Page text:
REC has announced the temporary closure of part of its 650 megawatt (MW) multicrystalline wafer facility in Herøya, Norway, effective from December 1. Around 200 employees are expected to be affected.
Just one month after taking the decision to permanently close three of its oldest photovoltaic production plants in Norway, due to the challenging market conditions presented by 2011, REC says it has decided to "initiate a process with the trade unions" in order to temporarily stop 60 percent of the production capacity in Herøya. The shutdown is expected to last into the first quarter of 2012.
The Norwegian manufacturer went on to say that since October 1, market prices for photovoltaic modules have dropped by a further 10 percent, while wafer and polysilicon prices have fallen by 30 and 35 percent, respectively. In a statement released, it said, "In addition to the price pressure, REC is currently experiencing low visibility on sales volumes and inventories are increasing across all product areas. If the solar market is not improving, further adjustments of production levels will be made."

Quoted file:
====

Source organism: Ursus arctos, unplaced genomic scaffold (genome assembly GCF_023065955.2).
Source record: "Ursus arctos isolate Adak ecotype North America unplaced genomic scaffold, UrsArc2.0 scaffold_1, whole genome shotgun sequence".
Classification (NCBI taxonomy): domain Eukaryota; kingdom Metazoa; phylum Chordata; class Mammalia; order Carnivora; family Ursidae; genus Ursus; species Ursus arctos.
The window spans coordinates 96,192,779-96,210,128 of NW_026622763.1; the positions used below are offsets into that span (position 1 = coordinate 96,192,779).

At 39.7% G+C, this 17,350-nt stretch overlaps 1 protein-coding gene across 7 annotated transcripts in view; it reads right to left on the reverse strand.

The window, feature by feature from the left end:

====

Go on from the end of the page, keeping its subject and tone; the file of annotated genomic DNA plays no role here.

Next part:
These factors will combine to negatively impact REC’s fourth quarter (Q4) financial results. The manufacturer expects REC Silicon to be particularly impacted. A spokesperson for the company told pv magazine that no new annual production targets have been released on the back of today’s announcement. However, they did say that Q4 will see a decline in the production of wafers by around 50 MW "or less" from the original 200 MW target.
In terms of its production targets, REC had said at the end of Q3 that it expected to produce around 4,600 MT of polysilicon in Q4 (Q3: 4,557 MT) and around 18,500 MT for the full year 2011; around 200 MW of multi and mono wafers in Q4 (Q3: 205 MW) and around 1,100 MW for the full year; and around 175 MW of modules (Q3: 181 MW) and around 710 MW for the full year.
Despite today’s news, CEO Ole Enger remains positive. "With our strong positions in Singapore and the U.S., and with support from all our stakeholders, we are well positioned to benefit from the improved competitiveness of solar energy," he stated, adding, "I am encouraged by our organization's ability to continue to cut costs and develop new technologies."
Wafer production began at Herøya in 2003. According to REC’s website most of the production is sold to external customers, and around 350 workers are employed there.
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